Thanks, Jules! I’m testing this out. The only trouble I’ve had is with the Juce JACK client trying to automatically set up its connections. Input and output systems are set to ‘none’, then I switch one of them to ‘system’ (my main JACK inputs and outputs) and it will crash somewhere in the JackAudioIODevice::open() method. I commented lines 236-282 in juce_linux_JackAudio.cpp, so that Juce simply creates its own ports, and then I connect them via qjackctl (this is the way most applications work too). I also commented out the jack_port_connected checks in getActiveInputChannels() and getActiveOutputChannels(), so that it just assumes that all existing ports are valid. Calls to that were crashing, and the switching behavior seemed funny from the AudioDeviceSelectorComponent. With these changes, it seems to work nicely, and I can use my software in Linux!! :slight_smile:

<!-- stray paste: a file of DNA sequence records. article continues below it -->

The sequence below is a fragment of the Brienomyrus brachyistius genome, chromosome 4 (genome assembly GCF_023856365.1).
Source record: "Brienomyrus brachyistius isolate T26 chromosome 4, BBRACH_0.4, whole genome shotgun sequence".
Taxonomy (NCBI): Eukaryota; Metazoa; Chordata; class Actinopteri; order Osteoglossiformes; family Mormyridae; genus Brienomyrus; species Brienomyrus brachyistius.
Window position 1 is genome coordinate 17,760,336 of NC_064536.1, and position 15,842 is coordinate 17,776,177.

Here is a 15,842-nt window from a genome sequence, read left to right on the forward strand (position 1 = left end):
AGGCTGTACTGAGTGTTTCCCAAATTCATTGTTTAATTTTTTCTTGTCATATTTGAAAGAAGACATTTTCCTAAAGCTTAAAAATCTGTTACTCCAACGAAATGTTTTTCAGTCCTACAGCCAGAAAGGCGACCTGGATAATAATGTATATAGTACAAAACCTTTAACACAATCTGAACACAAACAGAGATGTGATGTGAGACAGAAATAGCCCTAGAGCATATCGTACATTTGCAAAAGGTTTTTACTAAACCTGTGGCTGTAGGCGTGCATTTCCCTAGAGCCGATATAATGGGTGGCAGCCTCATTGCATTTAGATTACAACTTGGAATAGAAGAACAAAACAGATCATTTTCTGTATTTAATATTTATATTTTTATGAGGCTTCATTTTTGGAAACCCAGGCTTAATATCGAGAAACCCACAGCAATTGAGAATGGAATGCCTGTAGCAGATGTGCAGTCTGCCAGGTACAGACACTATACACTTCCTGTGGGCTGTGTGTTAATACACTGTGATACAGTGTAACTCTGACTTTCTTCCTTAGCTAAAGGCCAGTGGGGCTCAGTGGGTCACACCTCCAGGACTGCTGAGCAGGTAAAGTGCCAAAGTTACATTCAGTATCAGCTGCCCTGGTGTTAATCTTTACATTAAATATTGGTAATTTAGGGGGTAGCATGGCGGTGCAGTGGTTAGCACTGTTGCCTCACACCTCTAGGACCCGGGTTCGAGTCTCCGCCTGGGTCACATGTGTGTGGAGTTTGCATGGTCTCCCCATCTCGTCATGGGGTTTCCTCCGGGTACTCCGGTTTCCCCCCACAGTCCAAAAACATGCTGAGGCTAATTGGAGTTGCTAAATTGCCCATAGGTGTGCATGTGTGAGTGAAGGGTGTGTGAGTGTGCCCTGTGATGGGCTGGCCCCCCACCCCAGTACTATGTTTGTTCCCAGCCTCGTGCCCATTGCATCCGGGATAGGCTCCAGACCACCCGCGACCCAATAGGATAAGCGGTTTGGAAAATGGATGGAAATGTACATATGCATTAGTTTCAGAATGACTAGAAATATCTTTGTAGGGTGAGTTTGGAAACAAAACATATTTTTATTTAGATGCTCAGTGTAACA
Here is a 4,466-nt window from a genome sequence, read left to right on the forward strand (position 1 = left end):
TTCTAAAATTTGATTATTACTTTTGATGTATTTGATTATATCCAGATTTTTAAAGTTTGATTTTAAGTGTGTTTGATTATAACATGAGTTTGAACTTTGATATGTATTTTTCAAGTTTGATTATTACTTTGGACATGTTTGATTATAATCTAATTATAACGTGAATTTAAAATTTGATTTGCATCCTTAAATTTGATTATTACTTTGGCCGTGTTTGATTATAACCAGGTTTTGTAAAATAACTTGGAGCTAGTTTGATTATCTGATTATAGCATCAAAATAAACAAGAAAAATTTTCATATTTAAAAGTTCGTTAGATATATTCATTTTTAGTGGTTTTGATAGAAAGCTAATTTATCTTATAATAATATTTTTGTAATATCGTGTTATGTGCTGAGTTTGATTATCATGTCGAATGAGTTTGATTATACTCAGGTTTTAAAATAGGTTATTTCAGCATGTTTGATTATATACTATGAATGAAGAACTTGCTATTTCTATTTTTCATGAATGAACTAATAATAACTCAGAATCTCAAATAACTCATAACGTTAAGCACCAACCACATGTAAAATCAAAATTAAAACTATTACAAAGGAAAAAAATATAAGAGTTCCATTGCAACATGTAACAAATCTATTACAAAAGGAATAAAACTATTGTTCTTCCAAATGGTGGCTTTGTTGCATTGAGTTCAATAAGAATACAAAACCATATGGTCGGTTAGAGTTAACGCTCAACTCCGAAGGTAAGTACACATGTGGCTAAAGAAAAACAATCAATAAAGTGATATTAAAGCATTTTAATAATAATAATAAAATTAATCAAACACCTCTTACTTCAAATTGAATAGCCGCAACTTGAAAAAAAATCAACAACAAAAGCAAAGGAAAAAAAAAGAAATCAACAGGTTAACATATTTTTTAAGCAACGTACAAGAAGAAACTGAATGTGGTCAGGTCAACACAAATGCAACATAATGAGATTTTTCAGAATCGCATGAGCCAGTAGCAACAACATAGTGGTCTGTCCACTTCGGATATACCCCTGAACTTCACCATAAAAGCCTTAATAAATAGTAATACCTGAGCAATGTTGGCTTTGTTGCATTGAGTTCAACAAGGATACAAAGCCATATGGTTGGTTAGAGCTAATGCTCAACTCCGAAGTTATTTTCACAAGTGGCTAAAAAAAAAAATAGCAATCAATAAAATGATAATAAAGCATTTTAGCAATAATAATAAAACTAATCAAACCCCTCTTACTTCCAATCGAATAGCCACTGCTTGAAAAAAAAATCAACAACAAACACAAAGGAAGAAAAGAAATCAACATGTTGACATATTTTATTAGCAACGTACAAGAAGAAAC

So, I’m not sure about others’ preferences, but in my case I might rather have it this way, not automatically trying to connect the ports automatically. If I could simply specify the number of input and output ports I want my JUCE JACK application to create, that would be great. (If I could set individual names, it would be even better ;-P) But that would be rather different than any of the other parallel subsystems, so a lot of the wrapper code would become funny. Really, it would be ideal to save the connection settings via LASH, but that’s a whole other can of worms, and honestly I’m not sure how mature LASH is at the moment… maybe someone else can comment.

Regarding the JACK bridge (someone correct me if this is wrong): for a long time, JACK planned to support MIDI in its spec, but the implementation was left by the wayside. Consequently, people have used the ALSA sequencer for MIDI since then. It works great as a general interapplication MIDI routing system. However, recently JACK did finally implement MIDI support, and the advantage is that the MIDI routing is synced sample-accurate with the JACK audio routing. Afaik, JACK bridge is simply a convenience layer for the many many programs written using the ALSA sequencer for MIDI support to interact with programs using the newer JACK MIDI layer. Incidentally, if I build JUCE with JACK support and without ALSA support right now, there is no MIDI support (unsurprisingly)